By Adam Lovinus
By Lilledeshan Bose
By Gabriel San Roman
By Rachel Mattice
By Stephanie Zacharek
By Daniel Kohn
By Nate Jackson
By Mike Seeley
I never intended to sit here and write a story about sitting here and writing a story. Oh, no. I wanted to write about the Siren Six!, the fabulous, peppy six-piece ska-ish band that relocated to LA from Minneapolis and has an exclamation point in its name. I spoke a couple of times with saxophone player John Reineck, and the interview was all set up to be set up for the following week—and then the Siren Six! became unreachable. I called thrice.
Telephonically chasing after a band bothers me. It's an affront to the natural order of things. To make myself feel better, I screen urgent calls from publicists while I play Frisbee with promotional CDs I'll never listen to. Then I look at band publicity photos and laugh about how stupid everyone looks and how much power I hold over them. "Look who's kissing my ass now!" I snicker to myself.
But back to the Siren Six! When I realized I might not get the interview, I called up music mensch Rich Kane. "Maybe they're holding out for Mean Street," he tittered. "Or BAM!"
"They'll be waiting a long time, then," I cleverly retorted. Then we both hung up and felt smug.
So, you see, I have no choice but to piece together fragments of Siren Six!-enalia. I first saw them at the Council in Pomona. They weren't the band I was planning to watch, but the minute they took the stage, I was captivated. I had never seen a band rock out in such a contrived and yet entirely convincing way. Damn, they looked like they were having fun up there! Except for the singer, who had this amazing, bedroom-eyed charisma—he just stood there and spewed charisma. They didn't stand still for a minute. They were tight, too. Greater-than-the-sum-of-their-parts, larger-than-life stuff. I felt giddy just watching.
After the show, I asked them if they naturally all dance around and look like they're having fun onstage, or if it's practiced. The singer said something elusive, like "Well, isn't that like the chicken and the egg?"
What did this mean? That they practice looking like they're having fun, which makes them have fun, which they then have to practice?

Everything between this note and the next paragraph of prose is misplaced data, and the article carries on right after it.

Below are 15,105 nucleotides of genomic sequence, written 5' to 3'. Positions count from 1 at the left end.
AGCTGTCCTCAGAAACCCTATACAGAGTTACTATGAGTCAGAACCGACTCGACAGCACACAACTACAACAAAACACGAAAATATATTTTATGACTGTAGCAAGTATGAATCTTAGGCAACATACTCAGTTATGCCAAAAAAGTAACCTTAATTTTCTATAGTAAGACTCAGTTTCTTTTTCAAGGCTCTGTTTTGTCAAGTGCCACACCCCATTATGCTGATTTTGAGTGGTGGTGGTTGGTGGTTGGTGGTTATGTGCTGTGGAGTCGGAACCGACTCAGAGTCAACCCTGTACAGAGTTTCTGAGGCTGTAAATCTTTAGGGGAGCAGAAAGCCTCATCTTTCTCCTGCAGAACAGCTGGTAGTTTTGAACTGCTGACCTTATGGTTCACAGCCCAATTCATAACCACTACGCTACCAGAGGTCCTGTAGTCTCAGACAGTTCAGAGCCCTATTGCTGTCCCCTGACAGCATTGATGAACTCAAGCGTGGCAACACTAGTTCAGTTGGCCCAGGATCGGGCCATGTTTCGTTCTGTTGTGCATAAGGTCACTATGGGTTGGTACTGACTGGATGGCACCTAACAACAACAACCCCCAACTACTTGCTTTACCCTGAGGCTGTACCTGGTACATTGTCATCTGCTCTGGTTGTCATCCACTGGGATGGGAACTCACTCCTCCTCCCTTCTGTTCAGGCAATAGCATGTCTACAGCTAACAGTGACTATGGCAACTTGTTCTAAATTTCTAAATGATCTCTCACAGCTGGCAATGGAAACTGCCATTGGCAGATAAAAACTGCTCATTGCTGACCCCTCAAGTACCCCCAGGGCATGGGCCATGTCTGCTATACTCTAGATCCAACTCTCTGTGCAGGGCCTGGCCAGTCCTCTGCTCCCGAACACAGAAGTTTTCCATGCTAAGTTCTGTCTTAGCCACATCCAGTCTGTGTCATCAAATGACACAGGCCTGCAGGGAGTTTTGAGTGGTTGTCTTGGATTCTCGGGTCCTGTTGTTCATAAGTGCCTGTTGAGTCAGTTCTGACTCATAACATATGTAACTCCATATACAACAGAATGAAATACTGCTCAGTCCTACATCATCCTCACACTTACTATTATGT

At the show that night, they were hawking their seven-song EP, Young and Professional. It's pretty good, full of impressive, soaring horns and lilting keyboards. Lilting horns and soaring keyboards, too. Very upbeat and danceable and par-tay!-ish, without being all the insufferable things that those labels imply (a warning, however: you could see frat boys liking this music). The first song, a peppy little barnburner called "One Sided (Come On, Come On)," has lyrics like "We are so tired of this one-sided relationship/Took us for granted and everybody knows it/You know you charmed us with your politics/You run your mouth off, making everybody sick," and then it carries on like that, with references to inside jokes and dirty looks and come on, come on. Come on, indeed! I choose to think the song's about their hometown music scene, the one they fled for the bright lights and empty promises of Hollywood. Of course, I have no idea what it's truly about, and I have no idea why they left Minneapolis. I'm not even 100 percent sure they're from Minneapolis. See what I'm up against?
I was initially taken by the Legend of the Siren Six! when I heard that they all lived together. United as one, they (allegedly) picked up and moved from Minnesota, leaving behind all they had ever known. It was like a sitcom. They were more than a band, they were A BAND. They were the Six Musketeers! The Six Pep Boys! The Six Dwarves! A Six-Leaf Clover! But then I found out from Reineck that they no longer all live together. Then I found out from Jason Thornberry, who plays drums for the Pressure, that trombone player and lone female Mara Breen is no longer in the band (okay, the Five Musketeers! The Five Pep Boys . . . ). Oh, the stories Mara could have told!
And now, some testimonials. Thornberry says the Siren Six! were "probably the best live band we've played with. They're performers, they really put on a show, and they have good songs to back it up. Their new songs are way more stripped-down, though, and the arrangements aren't as busy—more like pop-rock songs than ska songs. Their new shit sounds way better, I think."
A local industry guy (whom we'll just call Mr. Local Industry Guy) had a different opinion, though. "Hey, what do you think of the Siren Six!?" I asked.
He grimaced. "They're cocky as all hell, for one," he said. "And they deny the ska thing, but they're a ska band."
But I needed something a little more scientific. I needed a tiebreaker. I needed my sister. Right then, she arrived, wanting to show off her new haircut. I had bigger plans. "Hey, what do you think of this?" I asked casually as I hit PLAY on my CD player.
"I don't know," she said.